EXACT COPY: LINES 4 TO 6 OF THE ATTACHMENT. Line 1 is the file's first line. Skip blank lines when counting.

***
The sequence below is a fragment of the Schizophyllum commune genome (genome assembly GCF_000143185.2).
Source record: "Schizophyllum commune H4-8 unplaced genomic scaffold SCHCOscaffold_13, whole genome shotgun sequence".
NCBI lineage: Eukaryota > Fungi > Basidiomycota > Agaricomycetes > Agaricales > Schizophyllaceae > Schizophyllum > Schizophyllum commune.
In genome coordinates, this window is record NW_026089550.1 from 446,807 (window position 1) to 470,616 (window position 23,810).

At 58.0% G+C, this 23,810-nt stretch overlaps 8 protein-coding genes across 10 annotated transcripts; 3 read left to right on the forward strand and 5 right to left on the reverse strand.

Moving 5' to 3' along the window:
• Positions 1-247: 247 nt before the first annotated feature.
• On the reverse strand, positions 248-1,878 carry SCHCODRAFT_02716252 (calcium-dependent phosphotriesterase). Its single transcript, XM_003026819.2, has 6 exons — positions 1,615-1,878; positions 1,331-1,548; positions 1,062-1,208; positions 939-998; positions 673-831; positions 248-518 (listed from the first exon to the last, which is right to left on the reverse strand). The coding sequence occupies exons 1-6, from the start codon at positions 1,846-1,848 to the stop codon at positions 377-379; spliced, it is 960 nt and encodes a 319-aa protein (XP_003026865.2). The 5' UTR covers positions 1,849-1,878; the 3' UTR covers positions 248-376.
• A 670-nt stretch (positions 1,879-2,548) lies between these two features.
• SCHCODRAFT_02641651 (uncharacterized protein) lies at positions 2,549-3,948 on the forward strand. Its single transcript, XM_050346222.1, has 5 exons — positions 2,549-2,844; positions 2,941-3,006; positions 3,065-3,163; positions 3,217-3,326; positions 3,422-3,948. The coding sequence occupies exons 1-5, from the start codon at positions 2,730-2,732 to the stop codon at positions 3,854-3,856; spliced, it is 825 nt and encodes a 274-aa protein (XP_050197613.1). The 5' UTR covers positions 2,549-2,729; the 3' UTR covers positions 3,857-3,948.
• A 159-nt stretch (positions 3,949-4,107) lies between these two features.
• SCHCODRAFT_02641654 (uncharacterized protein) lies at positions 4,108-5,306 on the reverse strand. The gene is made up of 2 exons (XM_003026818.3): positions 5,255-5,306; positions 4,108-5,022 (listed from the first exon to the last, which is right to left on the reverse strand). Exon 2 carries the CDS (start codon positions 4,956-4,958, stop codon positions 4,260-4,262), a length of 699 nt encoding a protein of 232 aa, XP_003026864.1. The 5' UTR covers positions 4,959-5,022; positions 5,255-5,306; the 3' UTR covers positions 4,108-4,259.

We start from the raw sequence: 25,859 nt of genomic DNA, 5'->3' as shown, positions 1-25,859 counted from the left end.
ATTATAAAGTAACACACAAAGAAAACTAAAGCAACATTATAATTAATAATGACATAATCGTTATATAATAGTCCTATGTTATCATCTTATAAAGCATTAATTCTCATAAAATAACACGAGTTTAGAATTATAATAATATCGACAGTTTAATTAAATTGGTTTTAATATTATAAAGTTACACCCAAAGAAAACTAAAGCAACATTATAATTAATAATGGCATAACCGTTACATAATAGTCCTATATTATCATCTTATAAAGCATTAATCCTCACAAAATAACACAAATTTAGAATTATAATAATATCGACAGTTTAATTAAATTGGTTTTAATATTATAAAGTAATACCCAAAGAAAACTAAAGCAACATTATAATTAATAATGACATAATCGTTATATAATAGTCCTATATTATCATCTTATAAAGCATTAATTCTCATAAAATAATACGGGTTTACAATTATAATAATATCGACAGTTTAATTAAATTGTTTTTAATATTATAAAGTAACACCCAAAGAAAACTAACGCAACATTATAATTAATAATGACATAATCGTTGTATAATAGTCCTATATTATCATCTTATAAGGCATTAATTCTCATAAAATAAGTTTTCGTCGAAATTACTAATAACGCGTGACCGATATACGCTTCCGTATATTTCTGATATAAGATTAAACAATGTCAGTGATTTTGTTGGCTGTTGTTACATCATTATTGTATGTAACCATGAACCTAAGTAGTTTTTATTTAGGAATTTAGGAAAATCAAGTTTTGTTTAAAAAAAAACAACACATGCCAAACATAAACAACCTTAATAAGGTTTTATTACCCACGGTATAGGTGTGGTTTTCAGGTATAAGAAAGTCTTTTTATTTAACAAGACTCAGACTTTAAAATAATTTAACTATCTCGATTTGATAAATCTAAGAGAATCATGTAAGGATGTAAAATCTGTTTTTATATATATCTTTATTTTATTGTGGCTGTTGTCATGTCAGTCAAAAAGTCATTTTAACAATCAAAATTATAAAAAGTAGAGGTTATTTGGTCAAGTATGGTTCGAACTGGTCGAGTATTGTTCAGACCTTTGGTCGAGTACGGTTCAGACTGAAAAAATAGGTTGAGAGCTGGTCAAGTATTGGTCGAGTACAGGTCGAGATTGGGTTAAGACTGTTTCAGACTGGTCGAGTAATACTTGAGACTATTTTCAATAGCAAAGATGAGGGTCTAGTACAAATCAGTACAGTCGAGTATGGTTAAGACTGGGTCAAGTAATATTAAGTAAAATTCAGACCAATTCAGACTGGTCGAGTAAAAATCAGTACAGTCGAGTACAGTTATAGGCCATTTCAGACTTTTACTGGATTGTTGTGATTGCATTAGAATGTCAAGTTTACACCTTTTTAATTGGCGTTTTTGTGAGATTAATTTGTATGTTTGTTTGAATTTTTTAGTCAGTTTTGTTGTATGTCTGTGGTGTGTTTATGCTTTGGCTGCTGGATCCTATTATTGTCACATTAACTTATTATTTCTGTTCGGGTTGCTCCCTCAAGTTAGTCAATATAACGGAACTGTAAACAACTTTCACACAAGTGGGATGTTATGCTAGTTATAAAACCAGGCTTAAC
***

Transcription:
In genome coordinates, this window is record NW_026089550.1 from 446,807 (window position 1) to 470,616 (window position 23,810).

At 58.0% G+C, this 23,810-nt stretch overlaps 8 protein-coding genes across 10 annotated transcripts; 3 read left to right on the forward strand and 5 right to left on the reverse strand.

Moving 5' to 3' along the window: